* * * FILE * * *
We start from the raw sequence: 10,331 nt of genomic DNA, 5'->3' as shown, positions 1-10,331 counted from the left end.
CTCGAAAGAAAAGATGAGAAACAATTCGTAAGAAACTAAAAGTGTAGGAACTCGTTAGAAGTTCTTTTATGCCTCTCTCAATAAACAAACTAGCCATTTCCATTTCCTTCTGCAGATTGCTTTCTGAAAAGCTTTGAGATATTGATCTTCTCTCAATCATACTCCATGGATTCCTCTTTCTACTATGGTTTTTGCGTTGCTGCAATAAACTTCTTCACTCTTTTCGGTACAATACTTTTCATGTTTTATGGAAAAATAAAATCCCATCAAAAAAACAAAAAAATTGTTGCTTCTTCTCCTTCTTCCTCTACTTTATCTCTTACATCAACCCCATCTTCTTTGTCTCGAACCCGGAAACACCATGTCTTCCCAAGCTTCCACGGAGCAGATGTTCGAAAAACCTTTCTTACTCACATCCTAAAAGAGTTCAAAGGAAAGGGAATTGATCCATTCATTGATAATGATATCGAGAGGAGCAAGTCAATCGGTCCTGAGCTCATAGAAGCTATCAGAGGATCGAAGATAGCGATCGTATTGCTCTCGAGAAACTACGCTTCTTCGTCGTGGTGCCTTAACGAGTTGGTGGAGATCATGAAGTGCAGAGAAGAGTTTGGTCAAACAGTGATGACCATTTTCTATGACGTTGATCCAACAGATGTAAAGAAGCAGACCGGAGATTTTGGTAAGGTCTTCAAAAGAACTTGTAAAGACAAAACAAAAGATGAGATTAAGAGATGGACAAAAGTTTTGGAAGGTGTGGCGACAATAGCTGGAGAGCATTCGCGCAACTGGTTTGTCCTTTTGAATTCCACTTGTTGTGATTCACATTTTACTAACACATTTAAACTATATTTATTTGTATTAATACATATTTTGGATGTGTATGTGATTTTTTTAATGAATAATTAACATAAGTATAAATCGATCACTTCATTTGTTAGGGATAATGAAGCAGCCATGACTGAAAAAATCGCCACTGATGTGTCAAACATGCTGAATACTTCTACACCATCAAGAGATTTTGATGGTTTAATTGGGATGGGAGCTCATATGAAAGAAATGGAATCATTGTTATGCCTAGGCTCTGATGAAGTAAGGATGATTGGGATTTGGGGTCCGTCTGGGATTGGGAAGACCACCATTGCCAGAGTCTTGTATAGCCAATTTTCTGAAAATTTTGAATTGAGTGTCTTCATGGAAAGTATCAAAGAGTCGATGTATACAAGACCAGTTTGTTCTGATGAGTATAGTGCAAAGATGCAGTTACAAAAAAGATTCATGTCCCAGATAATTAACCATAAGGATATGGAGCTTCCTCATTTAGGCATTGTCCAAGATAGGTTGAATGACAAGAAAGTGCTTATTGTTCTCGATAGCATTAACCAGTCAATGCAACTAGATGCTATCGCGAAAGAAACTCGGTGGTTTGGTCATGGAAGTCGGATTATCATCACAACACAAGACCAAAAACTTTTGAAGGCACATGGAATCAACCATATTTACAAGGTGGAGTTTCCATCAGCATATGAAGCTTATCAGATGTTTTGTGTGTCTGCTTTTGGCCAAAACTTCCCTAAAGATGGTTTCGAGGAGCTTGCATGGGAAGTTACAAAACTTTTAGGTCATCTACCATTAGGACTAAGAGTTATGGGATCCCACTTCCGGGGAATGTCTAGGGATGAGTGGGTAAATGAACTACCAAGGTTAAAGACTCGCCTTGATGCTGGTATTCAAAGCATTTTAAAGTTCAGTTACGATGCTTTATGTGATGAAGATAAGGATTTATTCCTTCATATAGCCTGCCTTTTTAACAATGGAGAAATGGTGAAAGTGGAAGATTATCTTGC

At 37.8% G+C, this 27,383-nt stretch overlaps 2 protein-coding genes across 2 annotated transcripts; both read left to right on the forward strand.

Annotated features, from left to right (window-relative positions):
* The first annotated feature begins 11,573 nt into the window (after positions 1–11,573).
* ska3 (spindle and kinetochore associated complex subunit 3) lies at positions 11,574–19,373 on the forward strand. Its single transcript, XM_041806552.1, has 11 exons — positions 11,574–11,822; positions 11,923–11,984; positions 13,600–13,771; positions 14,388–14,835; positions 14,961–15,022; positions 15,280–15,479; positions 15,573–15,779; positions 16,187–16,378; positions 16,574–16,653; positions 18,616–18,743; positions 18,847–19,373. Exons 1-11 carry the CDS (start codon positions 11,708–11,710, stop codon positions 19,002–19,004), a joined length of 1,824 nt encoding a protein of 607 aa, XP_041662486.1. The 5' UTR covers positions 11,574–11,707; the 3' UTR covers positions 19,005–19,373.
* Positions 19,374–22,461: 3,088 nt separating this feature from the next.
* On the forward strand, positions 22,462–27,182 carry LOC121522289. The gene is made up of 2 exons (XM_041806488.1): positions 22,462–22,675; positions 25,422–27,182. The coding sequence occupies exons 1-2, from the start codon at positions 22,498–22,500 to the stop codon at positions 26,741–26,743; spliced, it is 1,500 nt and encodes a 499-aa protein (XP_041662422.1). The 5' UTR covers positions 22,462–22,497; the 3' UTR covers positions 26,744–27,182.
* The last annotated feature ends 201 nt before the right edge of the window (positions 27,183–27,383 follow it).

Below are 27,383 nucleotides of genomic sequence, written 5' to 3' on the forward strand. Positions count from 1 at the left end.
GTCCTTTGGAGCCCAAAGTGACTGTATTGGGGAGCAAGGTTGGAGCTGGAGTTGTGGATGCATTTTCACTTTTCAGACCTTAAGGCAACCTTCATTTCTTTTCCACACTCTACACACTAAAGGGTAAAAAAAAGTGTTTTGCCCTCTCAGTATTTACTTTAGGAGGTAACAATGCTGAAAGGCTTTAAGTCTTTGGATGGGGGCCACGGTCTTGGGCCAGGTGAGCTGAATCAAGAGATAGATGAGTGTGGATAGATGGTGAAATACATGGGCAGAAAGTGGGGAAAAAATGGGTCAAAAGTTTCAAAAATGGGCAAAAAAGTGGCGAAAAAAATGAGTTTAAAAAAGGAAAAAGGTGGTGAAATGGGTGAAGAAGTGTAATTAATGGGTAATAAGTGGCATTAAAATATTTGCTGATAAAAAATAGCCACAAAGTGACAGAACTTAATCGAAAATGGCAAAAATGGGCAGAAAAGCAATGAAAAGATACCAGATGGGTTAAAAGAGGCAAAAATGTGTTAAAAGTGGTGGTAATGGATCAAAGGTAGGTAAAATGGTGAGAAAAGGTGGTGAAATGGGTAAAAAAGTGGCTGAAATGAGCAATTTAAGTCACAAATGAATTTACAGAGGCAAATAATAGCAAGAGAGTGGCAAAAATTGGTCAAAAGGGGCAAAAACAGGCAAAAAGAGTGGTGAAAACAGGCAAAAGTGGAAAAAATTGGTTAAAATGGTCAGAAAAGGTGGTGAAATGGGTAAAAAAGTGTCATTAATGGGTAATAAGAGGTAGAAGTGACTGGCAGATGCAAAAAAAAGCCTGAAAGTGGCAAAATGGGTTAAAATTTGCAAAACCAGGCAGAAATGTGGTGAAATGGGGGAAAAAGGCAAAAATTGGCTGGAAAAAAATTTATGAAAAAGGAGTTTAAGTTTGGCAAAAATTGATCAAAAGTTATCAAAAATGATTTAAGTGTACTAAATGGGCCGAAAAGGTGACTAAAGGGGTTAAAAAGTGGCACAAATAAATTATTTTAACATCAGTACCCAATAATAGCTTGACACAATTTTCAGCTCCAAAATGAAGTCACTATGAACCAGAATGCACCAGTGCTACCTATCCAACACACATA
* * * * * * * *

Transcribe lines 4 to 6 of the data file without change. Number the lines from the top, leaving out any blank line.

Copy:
Annotated features, from left to right (window-relative positions):
* The first annotated feature begins 11,573 nt into the window (after positions 1–11,573).
* ska3 (spindle and kinetochore associated complex subunit 3) lies at positions 11,574–19,373 on the forward strand. Its single transcript, XM_041806552.1, has 11 exons — positions 11,574–11,822; positions 11,923–11,984; positions 13,600–13,771; positions 14,388–14,835; positions 14,961–15,022; positions 15,280–15,479; positions 15,573–15,779; positions 16,187–16,378; positions 16,574–16,653; positions 18,616–18,743; positions 18,847–19,373. Exons 1-11 carry the CDS (start codon positions 11,708–11,710, stop codon positions 19,002–19,004), a joined length of 1,824 nt encoding a protein of 607 aa, XP_041662486.1. The 5' UTR covers positions 11,574–11,707; the 3' UTR covers positions 19,005–19,373.